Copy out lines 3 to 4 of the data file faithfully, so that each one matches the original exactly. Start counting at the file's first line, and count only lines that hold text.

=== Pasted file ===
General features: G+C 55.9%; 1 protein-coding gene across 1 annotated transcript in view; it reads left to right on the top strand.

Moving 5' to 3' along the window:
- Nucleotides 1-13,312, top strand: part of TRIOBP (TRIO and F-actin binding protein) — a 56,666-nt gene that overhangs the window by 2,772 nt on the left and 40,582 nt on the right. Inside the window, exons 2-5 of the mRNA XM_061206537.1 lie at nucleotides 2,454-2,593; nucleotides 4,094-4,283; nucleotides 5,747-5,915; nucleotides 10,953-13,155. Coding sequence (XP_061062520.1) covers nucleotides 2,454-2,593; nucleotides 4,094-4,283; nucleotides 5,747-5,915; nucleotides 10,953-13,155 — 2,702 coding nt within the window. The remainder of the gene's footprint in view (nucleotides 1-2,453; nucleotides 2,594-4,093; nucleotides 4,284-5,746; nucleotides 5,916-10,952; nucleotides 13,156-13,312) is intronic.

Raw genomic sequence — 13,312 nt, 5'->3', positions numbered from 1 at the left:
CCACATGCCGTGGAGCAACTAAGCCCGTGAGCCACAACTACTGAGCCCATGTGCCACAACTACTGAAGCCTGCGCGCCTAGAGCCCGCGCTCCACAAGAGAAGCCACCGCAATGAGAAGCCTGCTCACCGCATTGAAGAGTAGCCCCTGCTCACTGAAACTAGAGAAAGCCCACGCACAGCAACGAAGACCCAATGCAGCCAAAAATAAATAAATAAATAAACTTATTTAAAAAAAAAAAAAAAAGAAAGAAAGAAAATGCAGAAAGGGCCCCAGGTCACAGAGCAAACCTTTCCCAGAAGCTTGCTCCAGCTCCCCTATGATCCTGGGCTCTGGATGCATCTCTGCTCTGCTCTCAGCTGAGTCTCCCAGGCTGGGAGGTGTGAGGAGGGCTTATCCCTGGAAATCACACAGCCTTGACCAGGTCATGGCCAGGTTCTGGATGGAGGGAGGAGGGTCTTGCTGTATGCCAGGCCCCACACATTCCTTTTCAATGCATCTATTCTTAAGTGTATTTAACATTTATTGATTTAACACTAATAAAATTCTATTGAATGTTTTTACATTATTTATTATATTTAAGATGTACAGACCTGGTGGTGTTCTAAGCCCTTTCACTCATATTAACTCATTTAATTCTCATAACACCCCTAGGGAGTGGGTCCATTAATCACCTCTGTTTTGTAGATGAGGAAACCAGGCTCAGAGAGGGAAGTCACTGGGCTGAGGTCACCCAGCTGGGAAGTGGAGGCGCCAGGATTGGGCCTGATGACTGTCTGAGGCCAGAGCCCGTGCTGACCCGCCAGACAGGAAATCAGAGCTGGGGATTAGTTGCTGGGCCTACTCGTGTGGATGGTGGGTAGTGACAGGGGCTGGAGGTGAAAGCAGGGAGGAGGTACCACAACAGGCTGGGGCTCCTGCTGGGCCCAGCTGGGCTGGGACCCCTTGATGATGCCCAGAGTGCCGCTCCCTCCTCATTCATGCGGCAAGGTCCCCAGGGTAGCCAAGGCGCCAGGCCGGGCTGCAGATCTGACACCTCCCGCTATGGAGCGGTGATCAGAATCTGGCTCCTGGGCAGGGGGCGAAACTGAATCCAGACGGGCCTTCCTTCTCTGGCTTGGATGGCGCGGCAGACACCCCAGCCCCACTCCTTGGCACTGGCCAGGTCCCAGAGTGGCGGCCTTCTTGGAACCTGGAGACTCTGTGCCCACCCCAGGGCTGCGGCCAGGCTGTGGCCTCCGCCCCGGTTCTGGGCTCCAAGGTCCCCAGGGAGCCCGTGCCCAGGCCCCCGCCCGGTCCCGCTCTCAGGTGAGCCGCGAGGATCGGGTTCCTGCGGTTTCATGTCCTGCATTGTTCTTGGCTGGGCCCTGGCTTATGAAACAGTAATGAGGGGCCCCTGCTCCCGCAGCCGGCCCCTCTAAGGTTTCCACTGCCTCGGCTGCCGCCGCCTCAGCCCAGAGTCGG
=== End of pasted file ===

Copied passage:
- Nucleotides 1-13,312, top strand: part of TRIOBP (TRIO and F-actin binding protein) — a 56,666-nt gene that overhangs the window by 2,772 nt on the left and 40,582 nt on the right. Inside the window, exons 2-5 of the mRNA XM_061206537.1 lie at nucleotides 2,454-2,593; nucleotides 4,094-4,283; nucleotides 5,747-5,915; nucleotides 10,953-13,155. Coding sequence (XP_061062520.1) covers nucleotides 2,454-2,593; nucleotides 4,094-4,283; nucleotides 5,747-5,915; nucleotides 10,953-13,155 — 2,702 coding nt within the window. The remainder of the gene's footprint in view (nucleotides 1-2,453; nucleotides 2,594-4,093; nucleotides 4,284-5,746; nucleotides 5,916-10,952; nucleotides 13,156-13,312) is intronic.

Raw genomic sequence — 13,312 nt, 5'->3', positions numbered from 1 at the left: